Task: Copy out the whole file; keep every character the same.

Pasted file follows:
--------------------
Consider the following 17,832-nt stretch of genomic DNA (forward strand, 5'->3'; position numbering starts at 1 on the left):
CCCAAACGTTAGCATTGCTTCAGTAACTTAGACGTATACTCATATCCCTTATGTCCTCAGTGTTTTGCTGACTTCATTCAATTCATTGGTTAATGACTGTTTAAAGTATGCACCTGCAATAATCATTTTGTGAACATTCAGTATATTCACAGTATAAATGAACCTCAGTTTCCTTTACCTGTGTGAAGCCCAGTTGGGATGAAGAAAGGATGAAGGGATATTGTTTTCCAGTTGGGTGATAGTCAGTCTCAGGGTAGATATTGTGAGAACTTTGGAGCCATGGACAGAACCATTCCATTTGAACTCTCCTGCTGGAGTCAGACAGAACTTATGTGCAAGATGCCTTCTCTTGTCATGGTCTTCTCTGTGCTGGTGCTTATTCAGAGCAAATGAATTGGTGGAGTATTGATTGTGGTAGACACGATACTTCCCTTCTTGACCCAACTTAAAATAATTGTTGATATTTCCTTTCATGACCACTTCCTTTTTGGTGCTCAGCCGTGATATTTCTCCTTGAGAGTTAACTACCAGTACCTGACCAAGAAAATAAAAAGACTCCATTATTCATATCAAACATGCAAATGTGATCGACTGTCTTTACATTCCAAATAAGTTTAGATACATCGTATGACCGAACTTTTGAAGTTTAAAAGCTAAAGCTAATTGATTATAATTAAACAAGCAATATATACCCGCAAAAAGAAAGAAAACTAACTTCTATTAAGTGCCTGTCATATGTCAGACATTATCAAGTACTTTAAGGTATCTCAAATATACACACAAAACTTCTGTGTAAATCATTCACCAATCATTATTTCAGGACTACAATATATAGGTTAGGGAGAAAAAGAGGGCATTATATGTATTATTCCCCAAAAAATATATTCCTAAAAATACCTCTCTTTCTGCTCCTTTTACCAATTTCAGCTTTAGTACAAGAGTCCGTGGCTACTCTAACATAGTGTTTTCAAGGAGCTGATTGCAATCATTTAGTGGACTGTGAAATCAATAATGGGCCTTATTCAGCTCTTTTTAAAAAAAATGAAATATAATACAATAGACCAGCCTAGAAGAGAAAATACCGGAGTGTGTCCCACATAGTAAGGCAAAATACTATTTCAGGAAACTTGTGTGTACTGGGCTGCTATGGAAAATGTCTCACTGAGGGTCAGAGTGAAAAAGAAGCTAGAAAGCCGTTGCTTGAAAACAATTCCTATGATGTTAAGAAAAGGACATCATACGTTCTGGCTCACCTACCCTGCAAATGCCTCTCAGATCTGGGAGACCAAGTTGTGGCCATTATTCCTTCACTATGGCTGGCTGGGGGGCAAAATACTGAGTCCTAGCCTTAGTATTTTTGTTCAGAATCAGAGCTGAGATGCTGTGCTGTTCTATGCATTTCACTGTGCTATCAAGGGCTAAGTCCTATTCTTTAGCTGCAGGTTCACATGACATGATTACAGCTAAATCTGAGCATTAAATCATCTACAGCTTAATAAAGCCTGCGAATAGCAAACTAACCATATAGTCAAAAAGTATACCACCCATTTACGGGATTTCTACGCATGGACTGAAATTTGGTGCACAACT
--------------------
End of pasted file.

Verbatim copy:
Consider the following 17,832-nt stretch of genomic DNA (forward strand, 5'->3'; position numbering starts at 1 on the left):
CCCAAACGTTAGCATTGCTTCAGTAACTTAGACGTATACTCATATCCCTTATGTCCTCAGTGTTTTGCTGACTTCATTCAATTCATTGGTTAATGACTGTTTAAAGTATGCACCTGCAATAATCATTTTGTGAACATTCAGTATATTCACAGTATAAATGAACCTCAGTTTCCTTTACCTGTGTGAAGCCCAGTTGGGATGAAGAAAGGATGAAGGGATATTGTTTTCCAGTTGGGTGATAGTCAGTCTCAGGGTAGATATTGTGAGAACTTTGGAGCCATGGACAGAACCATTCCATTTGAACTCTCCTGCTGGAGTCAGACAGAACTTATGTGCAAGATGCCTTCTCTTGTCATGGTCTTCTCTGTGCTGGTGCTTATTCAGAGCAAATGAATTGGTGGAGTATTGATTGTGGTAGACACGATACTTCCCTTCTTGACCCAACTTAAAATAATTGTTGATATTTCCTTTCATGACCACTTCCTTTTTGGTGCTCAGCCGTGATATTTCTCCTTGAGAGTTAACTACCAGTACCTGACCAAGAAAATAAAAAGACTCCATTATTCATATCAAACATGCAAATGTGATCGACTGTCTTTACATTCCAAATAAGTTTAGATACATCGTATGACCGAACTTTTGAAGTTTAAAAGCTAAAGCTAATTGATTATAATTAAACAAGCAATATATACCCGCAAAAAGAAAGAAAACTAACTTCTATTAAGTGCCTGTCATATGTCAGACATTATCAAGTACTTTAAGGTATCTCAAATATACACACAAAACTTCTGTGTAAATCATTCACCAATCATTATTTCAGGACTACAATATATAGGTTAGGGAGAAAAAGAGGGCATTATATGTATTATTCCCCAAAAAATATATTCCTAAAAATACCTCTCTTTCTGCTCCTTTTACCAATTTCAGCTTTAGTACAAGAGTCCGTGGCTACTCTAACATAGTGTTTTCAAGGAGCTGATTGCAATCATTTAGTGGACTGTGAAATCAATAATGGGCCTTATTCAGCTCTTTTTAAAAAAAATGAAATATAATACAATAGACCAGCCTAGAAGAGAAAATACCGGAGTGTGTCCCACATAGTAAGGCAAAATACTATTTCAGGAAACTTGTGTGTACTGGGCTGCTATGGAAAATGTCTCACTGAGGGTCAGAGTGAAAAAGAAGCTAGAAAGCCGTTGCTTGAAAACAATTCCTATGATGTTAAGAAAAGGACATCATACGTTCTGGCTCACCTACCCTGCAAATGCCTCTCAGATCTGGGAGACCAAGTTGTGGCCATTATTCCTTCACTATGGCTGGCTGGGGGGCAAAATACTGAGTCCTAGCCTTAGTATTTTTGTTCAGAATCAGAGCTGAGATGCTGTGCTGTTCTATGCATTTCACTGTGCTATCAAGGGCTAAGTCCTATTCTTTAGCTGCAGGTTCACATGACATGATTACAGCTAAATCTGAGCATTAAATCATCTACAGCTTAATAAAGCCTGCGAATAGCAAACTAACCATATAGTCAAAAAGTATACCACCCATTTACGGGATTTCTACGCATGGACTGAAATTTGGTGCACAACT